#2. Chicago Med. NBC. [Oliver Platt and crew work at Chicago’s hospital, Chicago Med. The thing that impresses me most about this series is how believable the characters are, especially Dr. Charles, played by Platt. You can just see him helping you with a problem you have. But don’t mess up or he will put you in line. Also, this series does not pull punches with the plethora of patients treated. For instance, ethical issues of a patient refusing an operation because she didn’t want to lose her baby. All of these Chicago series seem so real to me. Very well done. Chicago Med gets an A+.]

#1. Chicago Fire. NBC. [I would have to say that this is my favorite series of the season so far. There is not one bad character in the lot, the whole acting ensemble puts everything they have into making their characters believable, and you feel their pain as they go through their hardships. My grade for this series is A+. Great job, Chief Boden and company.]

Well, there you have it, for once in order. Hope you enjoy the read. Next week we will be back with you on Wednesday for another interesting entry. Until then, please stay safe if you are in the path of Hurricane Michael, my prayers to you, and until next week, happy reading.

CreateSpace.com is going bye-bye

Greetings, readers. Rebecca and I were met with an interesting problem this morning when we saw that Amazon, the parent company of CreateSpace, is basically taking them over. All my books will be transferred over to Kindle Direct Publishing at some point, or I could move them over myself. This news threw us for a loop, for we really didn’t know what was going to happen. To our relief, we found out that the transfer could be done quickly and painlessly, and KDP will still publish the printed versions.

Amazon and Kindle also gives you an opportunity to advertise your books somewhere on Amazon itself. I shouted, “Yes,” gleefully. My glee was short-lived. Rebecca tried to find the price of said service, but to no avail. It was extremely difficult to find, making me think they want beaucoup bucks, which I just don’t have at the moment. Yes, it’s true, you need to spend money to make money, but funds are tight right now.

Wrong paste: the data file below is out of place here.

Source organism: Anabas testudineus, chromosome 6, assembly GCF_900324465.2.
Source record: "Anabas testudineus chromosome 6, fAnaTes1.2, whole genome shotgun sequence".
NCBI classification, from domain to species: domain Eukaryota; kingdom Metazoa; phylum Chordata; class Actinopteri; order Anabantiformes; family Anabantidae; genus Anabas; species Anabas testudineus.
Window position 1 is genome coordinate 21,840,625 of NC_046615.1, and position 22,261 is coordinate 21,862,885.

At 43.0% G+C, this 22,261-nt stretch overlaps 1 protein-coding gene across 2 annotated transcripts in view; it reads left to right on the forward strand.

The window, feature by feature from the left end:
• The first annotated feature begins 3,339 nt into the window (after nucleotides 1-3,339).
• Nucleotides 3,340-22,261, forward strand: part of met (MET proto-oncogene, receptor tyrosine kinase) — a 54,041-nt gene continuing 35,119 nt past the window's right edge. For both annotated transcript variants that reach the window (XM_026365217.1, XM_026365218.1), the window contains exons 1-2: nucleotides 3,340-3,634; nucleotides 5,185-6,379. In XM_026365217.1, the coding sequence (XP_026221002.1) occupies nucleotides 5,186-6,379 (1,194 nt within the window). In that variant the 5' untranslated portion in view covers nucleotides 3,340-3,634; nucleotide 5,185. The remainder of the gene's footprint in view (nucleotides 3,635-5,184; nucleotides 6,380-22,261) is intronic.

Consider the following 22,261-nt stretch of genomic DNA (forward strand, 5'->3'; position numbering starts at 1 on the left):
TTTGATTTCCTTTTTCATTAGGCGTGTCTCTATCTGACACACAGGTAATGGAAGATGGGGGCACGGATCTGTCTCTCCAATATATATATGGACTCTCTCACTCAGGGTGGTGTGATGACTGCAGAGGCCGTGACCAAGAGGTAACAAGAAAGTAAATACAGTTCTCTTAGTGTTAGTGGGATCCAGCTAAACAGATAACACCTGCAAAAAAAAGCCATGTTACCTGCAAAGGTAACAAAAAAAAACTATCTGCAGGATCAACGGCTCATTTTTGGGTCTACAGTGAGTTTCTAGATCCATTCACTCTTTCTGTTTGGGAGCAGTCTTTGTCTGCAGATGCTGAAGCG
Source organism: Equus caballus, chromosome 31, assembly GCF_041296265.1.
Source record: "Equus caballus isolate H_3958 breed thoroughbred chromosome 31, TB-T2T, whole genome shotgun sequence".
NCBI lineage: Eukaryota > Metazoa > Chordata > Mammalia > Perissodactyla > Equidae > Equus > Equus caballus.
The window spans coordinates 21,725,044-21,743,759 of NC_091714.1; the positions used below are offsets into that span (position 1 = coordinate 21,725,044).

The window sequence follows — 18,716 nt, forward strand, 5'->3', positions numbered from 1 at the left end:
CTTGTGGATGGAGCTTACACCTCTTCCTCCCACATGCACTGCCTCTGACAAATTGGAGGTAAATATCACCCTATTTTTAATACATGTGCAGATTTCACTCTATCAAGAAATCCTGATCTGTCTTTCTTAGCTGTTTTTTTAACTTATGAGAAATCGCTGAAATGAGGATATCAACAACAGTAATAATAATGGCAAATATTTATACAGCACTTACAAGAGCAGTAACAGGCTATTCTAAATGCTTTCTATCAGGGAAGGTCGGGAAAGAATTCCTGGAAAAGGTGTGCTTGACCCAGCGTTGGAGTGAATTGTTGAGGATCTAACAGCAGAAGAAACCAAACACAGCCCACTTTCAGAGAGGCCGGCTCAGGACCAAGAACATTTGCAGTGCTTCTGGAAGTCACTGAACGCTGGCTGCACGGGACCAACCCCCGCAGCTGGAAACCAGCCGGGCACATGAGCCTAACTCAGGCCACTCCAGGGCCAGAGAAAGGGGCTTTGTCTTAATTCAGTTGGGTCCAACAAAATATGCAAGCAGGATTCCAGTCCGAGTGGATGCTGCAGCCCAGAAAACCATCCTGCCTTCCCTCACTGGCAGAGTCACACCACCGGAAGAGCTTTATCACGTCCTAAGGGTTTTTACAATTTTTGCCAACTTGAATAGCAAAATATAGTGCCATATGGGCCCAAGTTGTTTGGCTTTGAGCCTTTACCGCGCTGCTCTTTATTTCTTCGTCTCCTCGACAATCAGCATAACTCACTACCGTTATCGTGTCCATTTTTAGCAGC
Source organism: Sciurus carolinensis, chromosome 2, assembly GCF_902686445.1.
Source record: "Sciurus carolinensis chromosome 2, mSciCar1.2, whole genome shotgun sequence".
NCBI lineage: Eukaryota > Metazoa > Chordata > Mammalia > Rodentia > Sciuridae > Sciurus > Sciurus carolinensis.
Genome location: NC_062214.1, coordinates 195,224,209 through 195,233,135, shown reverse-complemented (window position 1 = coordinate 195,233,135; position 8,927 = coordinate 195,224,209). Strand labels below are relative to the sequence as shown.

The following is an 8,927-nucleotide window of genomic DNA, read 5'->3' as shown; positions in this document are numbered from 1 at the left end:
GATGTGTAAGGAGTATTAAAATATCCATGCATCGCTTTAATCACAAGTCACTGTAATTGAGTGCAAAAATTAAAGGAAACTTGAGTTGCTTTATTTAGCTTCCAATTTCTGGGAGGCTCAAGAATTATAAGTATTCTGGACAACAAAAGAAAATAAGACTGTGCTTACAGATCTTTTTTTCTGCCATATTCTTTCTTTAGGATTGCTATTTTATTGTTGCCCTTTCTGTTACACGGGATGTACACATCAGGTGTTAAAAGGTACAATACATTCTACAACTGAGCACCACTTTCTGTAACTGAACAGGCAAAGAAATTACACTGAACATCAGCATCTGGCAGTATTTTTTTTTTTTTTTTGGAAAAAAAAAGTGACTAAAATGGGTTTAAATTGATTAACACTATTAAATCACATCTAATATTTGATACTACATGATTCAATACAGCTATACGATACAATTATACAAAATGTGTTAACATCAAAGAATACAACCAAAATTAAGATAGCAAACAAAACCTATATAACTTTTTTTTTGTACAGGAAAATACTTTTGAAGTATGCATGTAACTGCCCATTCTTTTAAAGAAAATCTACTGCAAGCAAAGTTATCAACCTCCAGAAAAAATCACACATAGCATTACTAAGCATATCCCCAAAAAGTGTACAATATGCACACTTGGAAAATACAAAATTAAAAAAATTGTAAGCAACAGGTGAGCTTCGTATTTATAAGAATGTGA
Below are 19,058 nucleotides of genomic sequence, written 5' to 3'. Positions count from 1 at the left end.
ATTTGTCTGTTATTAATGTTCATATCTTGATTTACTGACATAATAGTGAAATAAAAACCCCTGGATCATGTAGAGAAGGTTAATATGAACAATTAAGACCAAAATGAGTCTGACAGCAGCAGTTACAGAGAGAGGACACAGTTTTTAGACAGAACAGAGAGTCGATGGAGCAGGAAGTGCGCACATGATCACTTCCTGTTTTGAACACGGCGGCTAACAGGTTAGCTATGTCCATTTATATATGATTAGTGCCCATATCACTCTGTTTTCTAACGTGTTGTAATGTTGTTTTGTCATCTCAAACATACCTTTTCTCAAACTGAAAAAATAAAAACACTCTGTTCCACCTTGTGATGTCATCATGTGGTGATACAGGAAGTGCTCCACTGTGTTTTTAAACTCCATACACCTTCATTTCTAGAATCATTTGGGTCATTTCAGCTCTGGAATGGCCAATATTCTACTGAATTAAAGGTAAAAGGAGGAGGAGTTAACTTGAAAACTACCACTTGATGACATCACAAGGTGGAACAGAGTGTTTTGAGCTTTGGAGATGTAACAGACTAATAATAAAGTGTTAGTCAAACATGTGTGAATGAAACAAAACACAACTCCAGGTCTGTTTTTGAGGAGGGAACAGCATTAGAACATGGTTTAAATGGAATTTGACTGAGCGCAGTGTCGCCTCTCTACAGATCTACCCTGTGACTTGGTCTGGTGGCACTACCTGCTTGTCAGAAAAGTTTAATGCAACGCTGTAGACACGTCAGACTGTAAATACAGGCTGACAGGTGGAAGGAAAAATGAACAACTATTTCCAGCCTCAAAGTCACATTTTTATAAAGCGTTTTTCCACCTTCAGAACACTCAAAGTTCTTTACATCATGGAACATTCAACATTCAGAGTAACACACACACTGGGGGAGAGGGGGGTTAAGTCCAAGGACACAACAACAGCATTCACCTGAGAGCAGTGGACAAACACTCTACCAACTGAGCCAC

Luckily, the remainder of my business cards say Amazon on them, so I can still pass them out and use them. Thank God for small favors. Could we have done more to promote our books? Probably so, but I still have nightmares about our first and only book signing at the local Webster’s Bookstore and Café. We started with a good crowd, but by the time we were done, all the students who were studying for their tests had been driven away by our stories. By the end the only people who were left were the people who we had invited. Not good.

Enough belly aching. Finally, some cooler weather is coming tomorrow night. With my air conditioner on the fritz, you can imagine just how much I am looking forward to cooler temperatures. For those of you who know me well, no, I am not looking forward to winter, but day-time highs in the 60s F and lows in the 40s are just fine for me right now. It is supposed to be in the mid-50s and partly sunny for the Nittany Lions homecoming game against Michigan State this Saturday. I’ve been invited by my friend Nicci to go see the homecoming parade Friday evening with Traci. I hope it won’t be too cool.